The election shows that Taiwan has embraced democratic rules and procedures and dismissed the notion that democracy is independence in disguise, Chang noted. Embracing democracy is not tantamount to declaring independence. The majority of Taiwanese prefer the status quo, and the government is bound by public opinion. Chang called this status quo "the foundation of stability."

Regarding historical cross-straits tensions, Chang emphasized that the People's Republic of China (PRC) and the Republic of China (ROC) must meet and talk to each other. "This is essential," he said. He described the Taiwan government as being open to a variety of ways to engage in dialog with the mainland. Any solution to the cross-straits issue, he stated, must have the support of the Taiwanese people.

Chang also detailed steps the government will take to pass an international bill of rights for Taiwan and to rid the country of corruption, which is President Chen's number one priority. President Chen is also trying to foster ethnic reconciliation to create, in Chang's words, "a government for all the people.

Cross Strait Relations 

Jean-Pierre Cabestan, of Francais sur la Chine Contemporaine, Hong Kong, expounded upon cross-straits relations. According to Cabestan, the leadership in the PRC has perceived Chen's election as a huge setback. Cabestan described three main groups in China that are impeding each other in the effort to solidify an official position on relations with Taiwan: "hardliners", "softliners", and "semi-hardliners". Semi-hardliners are the majority, and they have not yet built a coherent Taiwan policy. Their policy is primarily reactive. The PRC's current "wait and see" policy may continue for a while before PRC leadership can agree upon a more active position.

In Taiwan, the question is no longer between independence or unification, but between the status quo and unification.  There is a growing consensus in the ROC to not discuss unification with the PRC directly but instead improve and normalize relations with Beijing. The problem is that, given the specific conditions that the PRC government requires before it will talk to the ROC government, there appears to be little impetus for both sides to go back to the negotiating table. The situation seems deadlocked for the moment. Cabestan's conclusion is that, given the current situation, talks are possible but not highly probable.

RAND researcher Michael Swaine, the discussant on this topic, agreed with Cabestan's conclusion but cautioned that it is difficult to investigate this issue. The limited knowledge that outsiders have of the inner workings of the PRC's government and the highly dynamic situations in Taiwan and the United States, characterized by recent and upcoming elections, make conclusions at this point far from foregone.

U.S. Role in Cross Strait Relations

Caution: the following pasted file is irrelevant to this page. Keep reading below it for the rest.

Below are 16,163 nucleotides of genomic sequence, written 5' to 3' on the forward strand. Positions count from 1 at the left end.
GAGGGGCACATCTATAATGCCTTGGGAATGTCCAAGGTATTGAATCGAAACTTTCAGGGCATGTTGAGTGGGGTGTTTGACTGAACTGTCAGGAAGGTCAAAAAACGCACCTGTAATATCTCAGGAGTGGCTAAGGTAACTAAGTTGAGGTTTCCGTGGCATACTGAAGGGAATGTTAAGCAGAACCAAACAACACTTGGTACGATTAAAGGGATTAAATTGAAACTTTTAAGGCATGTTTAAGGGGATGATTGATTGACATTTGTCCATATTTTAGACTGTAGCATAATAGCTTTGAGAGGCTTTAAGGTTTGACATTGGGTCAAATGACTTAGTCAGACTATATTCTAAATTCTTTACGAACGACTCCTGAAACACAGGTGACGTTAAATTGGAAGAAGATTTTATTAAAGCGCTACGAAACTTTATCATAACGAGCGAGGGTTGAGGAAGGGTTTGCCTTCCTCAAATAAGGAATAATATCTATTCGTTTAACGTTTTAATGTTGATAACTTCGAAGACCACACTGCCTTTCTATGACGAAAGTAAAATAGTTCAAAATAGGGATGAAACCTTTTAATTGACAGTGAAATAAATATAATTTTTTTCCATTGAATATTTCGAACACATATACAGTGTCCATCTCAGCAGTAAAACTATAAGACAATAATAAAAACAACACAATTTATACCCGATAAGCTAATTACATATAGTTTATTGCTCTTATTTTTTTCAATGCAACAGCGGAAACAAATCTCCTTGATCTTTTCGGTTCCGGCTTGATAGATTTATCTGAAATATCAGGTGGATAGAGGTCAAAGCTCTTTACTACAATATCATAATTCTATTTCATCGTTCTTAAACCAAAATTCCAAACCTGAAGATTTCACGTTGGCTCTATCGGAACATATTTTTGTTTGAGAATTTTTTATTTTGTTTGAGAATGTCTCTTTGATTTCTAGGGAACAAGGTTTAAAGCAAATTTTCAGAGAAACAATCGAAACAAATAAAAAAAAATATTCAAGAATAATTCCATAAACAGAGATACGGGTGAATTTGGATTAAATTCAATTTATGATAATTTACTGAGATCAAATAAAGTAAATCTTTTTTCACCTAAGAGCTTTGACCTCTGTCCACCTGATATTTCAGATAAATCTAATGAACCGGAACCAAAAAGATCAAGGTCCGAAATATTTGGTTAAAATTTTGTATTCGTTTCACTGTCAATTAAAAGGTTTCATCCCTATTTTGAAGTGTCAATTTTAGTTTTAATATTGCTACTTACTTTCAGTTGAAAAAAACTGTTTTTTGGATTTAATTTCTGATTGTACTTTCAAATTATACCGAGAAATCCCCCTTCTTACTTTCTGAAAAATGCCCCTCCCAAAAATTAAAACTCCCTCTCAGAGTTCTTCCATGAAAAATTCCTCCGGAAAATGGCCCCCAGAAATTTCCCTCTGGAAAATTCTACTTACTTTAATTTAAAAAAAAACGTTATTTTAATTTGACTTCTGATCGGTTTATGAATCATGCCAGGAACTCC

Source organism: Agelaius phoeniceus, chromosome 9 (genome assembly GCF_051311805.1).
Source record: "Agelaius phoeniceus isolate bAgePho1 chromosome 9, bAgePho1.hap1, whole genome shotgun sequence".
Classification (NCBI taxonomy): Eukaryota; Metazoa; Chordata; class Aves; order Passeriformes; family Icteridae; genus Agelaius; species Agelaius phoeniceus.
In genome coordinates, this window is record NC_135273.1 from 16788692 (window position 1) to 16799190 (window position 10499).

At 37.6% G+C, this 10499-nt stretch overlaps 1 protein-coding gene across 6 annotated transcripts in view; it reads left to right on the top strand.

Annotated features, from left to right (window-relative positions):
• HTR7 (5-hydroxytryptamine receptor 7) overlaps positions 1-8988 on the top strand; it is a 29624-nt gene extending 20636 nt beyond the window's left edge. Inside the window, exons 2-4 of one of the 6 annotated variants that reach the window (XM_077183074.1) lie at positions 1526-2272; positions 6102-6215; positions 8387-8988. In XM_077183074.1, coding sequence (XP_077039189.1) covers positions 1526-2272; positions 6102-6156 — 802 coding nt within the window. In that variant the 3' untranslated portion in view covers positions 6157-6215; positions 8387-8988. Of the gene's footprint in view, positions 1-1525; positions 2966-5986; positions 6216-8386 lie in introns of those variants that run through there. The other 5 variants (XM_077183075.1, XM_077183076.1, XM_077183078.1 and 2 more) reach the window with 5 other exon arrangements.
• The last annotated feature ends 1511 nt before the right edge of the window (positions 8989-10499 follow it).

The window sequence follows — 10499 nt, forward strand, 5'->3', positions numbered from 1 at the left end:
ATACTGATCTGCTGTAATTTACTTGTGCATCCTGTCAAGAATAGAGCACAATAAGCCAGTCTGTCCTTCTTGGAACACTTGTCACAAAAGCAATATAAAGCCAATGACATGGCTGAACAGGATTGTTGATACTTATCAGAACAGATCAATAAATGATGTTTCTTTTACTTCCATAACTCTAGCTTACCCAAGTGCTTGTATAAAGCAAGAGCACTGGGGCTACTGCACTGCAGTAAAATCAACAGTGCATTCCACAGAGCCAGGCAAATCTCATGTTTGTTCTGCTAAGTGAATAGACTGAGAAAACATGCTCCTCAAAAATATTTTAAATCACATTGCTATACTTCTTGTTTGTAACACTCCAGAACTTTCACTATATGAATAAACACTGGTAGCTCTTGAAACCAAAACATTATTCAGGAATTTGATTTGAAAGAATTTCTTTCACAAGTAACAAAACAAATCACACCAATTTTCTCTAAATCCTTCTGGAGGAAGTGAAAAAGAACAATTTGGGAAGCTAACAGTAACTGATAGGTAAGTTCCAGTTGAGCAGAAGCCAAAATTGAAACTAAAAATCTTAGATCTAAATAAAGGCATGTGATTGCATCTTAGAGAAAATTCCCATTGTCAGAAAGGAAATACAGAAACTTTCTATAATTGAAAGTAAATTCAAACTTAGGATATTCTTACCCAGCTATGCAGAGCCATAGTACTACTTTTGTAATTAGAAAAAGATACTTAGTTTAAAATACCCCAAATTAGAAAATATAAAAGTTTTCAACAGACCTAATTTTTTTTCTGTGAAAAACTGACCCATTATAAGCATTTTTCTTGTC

The Asia-Pacific Policy Center's Douglas Paal, former Senior Director for Asian Affairs on President Reagan's National Security Council and Special Assistant to President Bush for National Security Affairs, presented the conference's last panel, which focused on U.S.-China relations.

Taiwan and the United States are both undergoing major political leadership changes, which complicates U.S. policy in this area.  Also, the United States and China see Taiwan differently. The United States views Taiwan as a democracy, and President Clinton has insinuated that Taiwan has the right of self-determination.

According to Paal, the PRC has made two mistakes: establishing the precondition of Taiwan's acknowledgment of the "One China" concept to return to talks, and threatening that indefinite delays will lead to force. Over the next four years, Paal surmised, China will debate internally about the use of force at one end, influencing Taiwanese voters on the other end, and a variety of steps in between. By February or March 2001, China will make a decision. According to Paal, the United States has an obligation to ensure that it makes the right one.

The United States needs to reiterate that it has an interest improving relations between China and Taiwan.  In recent years, the United States has kept Taiwan at a distance.  According to Paal, Washington needs to get closer to Taiwan by sending more people there and inviting more Taiwanese officials to the United States.  The United States should take the same approach with the PRC, Paal said.

The United States could also work to help strengthen the ROC and make sure that the PRC knows that the United States is aware of its military vulnerabilities.  The United States needs to be able to give the PRC pause before Beijing decides to use force.

Zalmay Khalilzad, Chair in International Security Policy at RAND, the discussant on this final panel, focused his remarks on what the United States can do to ensure that the use of force against Taiwan by the PRC remains a highly risky and hence undesirable course of action.